Her father cleared his throat. “You need to think about the future.”

 

He ignored her mother’s whispered, “Not now, Frank.”

 

“A job. Or back to school. We’ll put you through nursing or accounting or something useful.” He shifted to meet her gaze in the rearview mirror. “But you can’t keep on like you’re doing. You need a purpose.”

 

“I’ll start looking for a job tomorrow.” School had never been her wheelhouse. She’d been sure she’d make it in Nashville and had never formulated a backup plan.

 

They pulled up to her childhood home, a two-story brick Colonial on the main street of Madison, Tennessee. Oaks had been planted down a middle island like a line of soldiers at attention. They had grown to shade both sides of the street. It was picturesque and cast the imagination back to a time when ladies lounged on porches with their iced tea and gossiped with their neighbors to escape the heat of summer. Air-conditioning had altered that way of life.

 

At one time, as a kid, she’d known every family up and down the street well enough to knock on their door for help or run through their backyard in epic games of tag. Now, though, the houses were being bought up by people who used Madison to escape the bustle of an expanding Nashville. They built pools in the backyards and fences and weren’t outside except to walk their trendy dogs.

 

The march of progress through Madison added to her melancholy sadness. There was a reason not being able to go home again was a recurring theme in books and songs.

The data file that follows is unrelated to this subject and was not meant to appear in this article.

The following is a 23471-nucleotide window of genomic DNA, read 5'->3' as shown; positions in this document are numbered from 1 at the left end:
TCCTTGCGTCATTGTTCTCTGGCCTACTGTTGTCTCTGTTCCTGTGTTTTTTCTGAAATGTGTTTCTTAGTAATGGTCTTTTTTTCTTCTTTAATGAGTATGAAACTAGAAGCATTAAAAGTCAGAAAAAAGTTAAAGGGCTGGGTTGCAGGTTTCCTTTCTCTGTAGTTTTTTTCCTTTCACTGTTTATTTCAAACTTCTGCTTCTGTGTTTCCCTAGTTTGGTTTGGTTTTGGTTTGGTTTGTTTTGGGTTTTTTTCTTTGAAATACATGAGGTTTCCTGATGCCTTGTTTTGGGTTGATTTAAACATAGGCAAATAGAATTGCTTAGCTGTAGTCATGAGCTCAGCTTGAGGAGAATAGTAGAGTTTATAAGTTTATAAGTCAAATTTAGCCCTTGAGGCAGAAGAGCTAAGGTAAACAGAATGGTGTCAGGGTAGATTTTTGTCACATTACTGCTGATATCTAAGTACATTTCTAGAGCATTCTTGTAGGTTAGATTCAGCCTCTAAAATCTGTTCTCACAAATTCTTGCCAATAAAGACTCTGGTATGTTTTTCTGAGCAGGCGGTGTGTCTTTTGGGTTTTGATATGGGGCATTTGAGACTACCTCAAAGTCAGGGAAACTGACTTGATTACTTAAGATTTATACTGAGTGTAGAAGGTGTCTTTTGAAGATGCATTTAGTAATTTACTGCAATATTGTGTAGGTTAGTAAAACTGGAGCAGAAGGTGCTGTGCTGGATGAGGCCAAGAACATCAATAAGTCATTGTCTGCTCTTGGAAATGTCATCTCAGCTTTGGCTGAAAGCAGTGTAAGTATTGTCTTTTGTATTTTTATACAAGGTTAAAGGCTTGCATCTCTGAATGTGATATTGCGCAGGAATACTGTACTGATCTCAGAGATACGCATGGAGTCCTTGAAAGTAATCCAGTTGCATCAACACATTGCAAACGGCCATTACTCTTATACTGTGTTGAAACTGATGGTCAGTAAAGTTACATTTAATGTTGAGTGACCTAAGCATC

“We love you, Greer. You know that, don’t you?” Her mother’s voice was tight with emotion, but she didn’t turn around, thank goodness.

 

Her mother never cried and if Greer witnessed tears, she would burst into sobs herself and embarrass everyone.

 

“I know. Thanks for everything. I’m going to do better. Be better.” It seemed a wholly inadequate promise she wasn’t even sure she could keep, but it was all she could manage. She ducked out of the car and skipped around to a side door of the house that was always unlocked.

 

Her room was both a haven and a mocking reminder of the state of her life. Posters of album covers papered the wall behind her bed, the colors faded from the sun and the edges curling with age.

 

In high school, she’d gravitated toward indie folk artists and away from the commercially driven country-music machine located a few miles south. Joan Baez was flanked by Patty Griffin and Dolly Parton. Even though Dolly veered more country than Greer, no one could deny the legend’s songwriting chops. The guitar Greer had hocked for rent money had borne Dolly’s signature like a talisman. Sometimes Greer ached for her guitar like a missing limb.